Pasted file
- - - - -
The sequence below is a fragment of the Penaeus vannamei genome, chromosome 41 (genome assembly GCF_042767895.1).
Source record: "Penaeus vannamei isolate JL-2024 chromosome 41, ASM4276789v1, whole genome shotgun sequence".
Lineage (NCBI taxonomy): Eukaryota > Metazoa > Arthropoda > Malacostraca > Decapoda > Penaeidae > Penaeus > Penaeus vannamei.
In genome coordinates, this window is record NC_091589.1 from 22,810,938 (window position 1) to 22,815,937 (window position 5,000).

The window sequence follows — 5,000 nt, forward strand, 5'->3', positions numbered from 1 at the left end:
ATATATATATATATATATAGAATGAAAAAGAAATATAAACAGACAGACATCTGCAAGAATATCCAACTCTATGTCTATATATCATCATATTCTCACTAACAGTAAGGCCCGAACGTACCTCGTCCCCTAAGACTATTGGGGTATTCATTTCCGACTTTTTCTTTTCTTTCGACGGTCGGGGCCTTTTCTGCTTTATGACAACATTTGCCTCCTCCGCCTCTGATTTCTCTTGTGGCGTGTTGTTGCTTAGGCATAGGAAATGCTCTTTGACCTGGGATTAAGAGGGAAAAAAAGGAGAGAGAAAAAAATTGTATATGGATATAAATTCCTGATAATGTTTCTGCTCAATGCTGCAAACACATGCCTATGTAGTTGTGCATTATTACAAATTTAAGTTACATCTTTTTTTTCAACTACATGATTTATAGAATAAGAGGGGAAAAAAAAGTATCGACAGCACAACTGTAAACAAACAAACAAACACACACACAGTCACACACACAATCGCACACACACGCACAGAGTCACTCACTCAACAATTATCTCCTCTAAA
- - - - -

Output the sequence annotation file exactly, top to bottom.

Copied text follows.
The sequence below is a fragment of the Penaeus vannamei genome, chromosome 41 (genome assembly GCF_042767895.1).
Source record: "Penaeus vannamei isolate JL-2024 chromosome 41, ASM4276789v1, whole genome shotgun sequence".
Lineage (NCBI taxonomy): Eukaryota > Metazoa > Arthropoda > Malacostraca > Decapoda > Penaeidae > Penaeus > Penaeus vannamei.
In genome coordinates, this window is record NC_091589.1 from 22,810,938 (window position 1) to 22,815,937 (window position 5,000).

The window sequence follows — 5,000 nt, forward strand, 5'->3', positions numbered from 1 at the left end:
ATATATATATATATATATAGAATGAAAAAGAAATATAAACAGACAGACATCTGCAAGAATATCCAACTCTATGTCTATATATCATCATATTCTCACTAACAGTAAGGCCCGAACGTACCTCGTCCCCTAAGACTATTGGGGTATTCATTTCCGACTTTTTCTTTTCTTTCGACGGTCGGGGCCTTTTCTGCTTTATGACAACATTTGCCTCCTCCGCCTCTGATTTCTCTTGTGGCGTGTTGTTGCTTAGGCATAGGAAATGCTCTTTGACCTGGGATTAAGAGGGAAAAAAAGGAGAGAGAAAAAAATTGTATATGGATATAAATTCCTGATAATGTTTCTGCTCAATGCTGCAAACACATGCCTATGTAGTTGTGCATTATTACAAATTTAAGTTACATCTTTTTTTTCAACTACATGATTTATAGAATAAGAGGGGAAAAAAAAGTATCGACAGCACAACTGTAAACAAACAAACAAACACACACACAGTCACACACACAATCGCACACACACGCACAGAGTCACTCACTCAACAATTATCTCCTCTAAA